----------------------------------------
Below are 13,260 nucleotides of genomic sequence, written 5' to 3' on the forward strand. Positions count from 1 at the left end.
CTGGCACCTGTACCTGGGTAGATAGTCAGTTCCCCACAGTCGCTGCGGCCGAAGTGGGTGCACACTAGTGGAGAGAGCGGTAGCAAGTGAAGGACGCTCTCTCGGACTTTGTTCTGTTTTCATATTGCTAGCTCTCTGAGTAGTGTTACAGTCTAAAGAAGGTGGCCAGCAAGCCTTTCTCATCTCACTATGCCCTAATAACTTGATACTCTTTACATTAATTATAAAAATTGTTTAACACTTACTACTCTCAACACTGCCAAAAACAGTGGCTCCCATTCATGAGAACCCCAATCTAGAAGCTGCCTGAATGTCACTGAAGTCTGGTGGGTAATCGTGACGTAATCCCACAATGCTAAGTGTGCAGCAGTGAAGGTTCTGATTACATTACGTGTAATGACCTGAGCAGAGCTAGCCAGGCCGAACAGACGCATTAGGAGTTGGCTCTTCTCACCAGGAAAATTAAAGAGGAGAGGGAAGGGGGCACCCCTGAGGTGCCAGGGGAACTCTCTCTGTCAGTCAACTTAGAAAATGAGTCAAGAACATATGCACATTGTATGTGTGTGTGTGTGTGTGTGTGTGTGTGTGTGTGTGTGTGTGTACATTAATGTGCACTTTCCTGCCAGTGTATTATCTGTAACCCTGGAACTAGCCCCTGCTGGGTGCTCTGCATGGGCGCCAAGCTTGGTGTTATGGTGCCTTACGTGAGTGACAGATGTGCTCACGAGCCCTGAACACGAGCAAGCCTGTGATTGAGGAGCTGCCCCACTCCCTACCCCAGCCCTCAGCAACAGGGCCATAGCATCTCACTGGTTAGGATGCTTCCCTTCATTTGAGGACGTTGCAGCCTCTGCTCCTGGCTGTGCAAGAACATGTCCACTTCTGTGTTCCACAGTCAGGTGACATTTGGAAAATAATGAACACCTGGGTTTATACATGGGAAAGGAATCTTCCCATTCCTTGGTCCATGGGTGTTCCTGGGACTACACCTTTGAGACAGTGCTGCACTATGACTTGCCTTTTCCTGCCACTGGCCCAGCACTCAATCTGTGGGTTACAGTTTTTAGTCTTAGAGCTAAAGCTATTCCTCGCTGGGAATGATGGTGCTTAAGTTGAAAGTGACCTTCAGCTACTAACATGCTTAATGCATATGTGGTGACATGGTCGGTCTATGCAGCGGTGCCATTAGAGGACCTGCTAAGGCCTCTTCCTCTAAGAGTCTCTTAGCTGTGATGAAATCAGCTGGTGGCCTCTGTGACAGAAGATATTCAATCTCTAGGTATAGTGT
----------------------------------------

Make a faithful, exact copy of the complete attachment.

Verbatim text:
Below are 13,260 nucleotides of genomic sequence, written 5' to 3' on the forward strand. Positions count from 1 at the left end.
CTGGCACCTGTACCTGGGTAGATAGTCAGTTCCCCACAGTCGCTGCGGCCGAAGTGGGTGCACACTAGTGGAGAGAGCGGTAGCAAGTGAAGGACGCTCTCTCGGACTTTGTTCTGTTTTCATATTGCTAGCTCTCTGAGTAGTGTTACAGTCTAAAGAAGGTGGCCAGCAAGCCTTTCTCATCTCACTATGCCCTAATAACTTGATACTCTTTACATTAATTATAAAAATTGTTTAACACTTACTACTCTCAACACTGCCAAAAACAGTGGCTCCCATTCATGAGAACCCCAATCTAGAAGCTGCCTGAATGTCACTGAAGTCTGGTGGGTAATCGTGACGTAATCCCACAATGCTAAGTGTGCAGCAGTGAAGGTTCTGATTACATTACGTGTAATGACCTGAGCAGAGCTAGCCAGGCCGAACAGACGCATTAGGAGTTGGCTCTTCTCACCAGGAAAATTAAAGAGGAGAGGGAAGGGGGCACCCCTGAGGTGCCAGGGGAACTCTCTCTGTCAGTCAACTTAGAAAATGAGTCAAGAACATATGCACATTGTATGTGTGTGTGTGTGTGTGTGTGTGTGTGTGTGTGTGTGTGTGTACATTAATGTGCACTTTCCTGCCAGTGTATTATCTGTAACCCTGGAACTAGCCCCTGCTGGGTGCTCTGCATGGGCGCCAAGCTTGGTGTTATGGTGCCTTACGTGAGTGACAGATGTGCTCACGAGCCCTGAACACGAGCAAGCCTGTGATTGAGGAGCTGCCCCACTCCCTACCCCAGCCCTCAGCAACAGGGCCATAGCATCTCACTGGTTAGGATGCTTCCCTTCATTTGAGGACGTTGCAGCCTCTGCTCCTGGCTGTGCAAGAACATGTCCACTTCTGTGTTCCACAGTCAGGTGACATTTGGAAAATAATGAACACCTGGGTTTATACATGGGAAAGGAATCTTCCCATTCCTTGGTCCATGGGTGTTCCTGGGACTACACCTTTGAGACAGTGCTGCACTATGACTTGCCTTTTCCTGCCACTGGCCCAGCACTCAATCTGTGGGTTACAGTTTTTAGTCTTAGAGCTAAAGCTATTCCTCGCTGGGAATGATGGTGCTTAAGTTGAAAGTGACCTTCAGCTACTAACATGCTTAATGCATATGTGGTGACATGGTCGGTCTATGCAGCGGTGCCATTAGAGGACCTGCTAAGGCCTCTTCCTCTAAGAGTCTCTTAGCTGTGATGAAATCAGCTGGTGGCCTCTGTGACAGAAGATATTCAATCTCTAGGTATAGTGT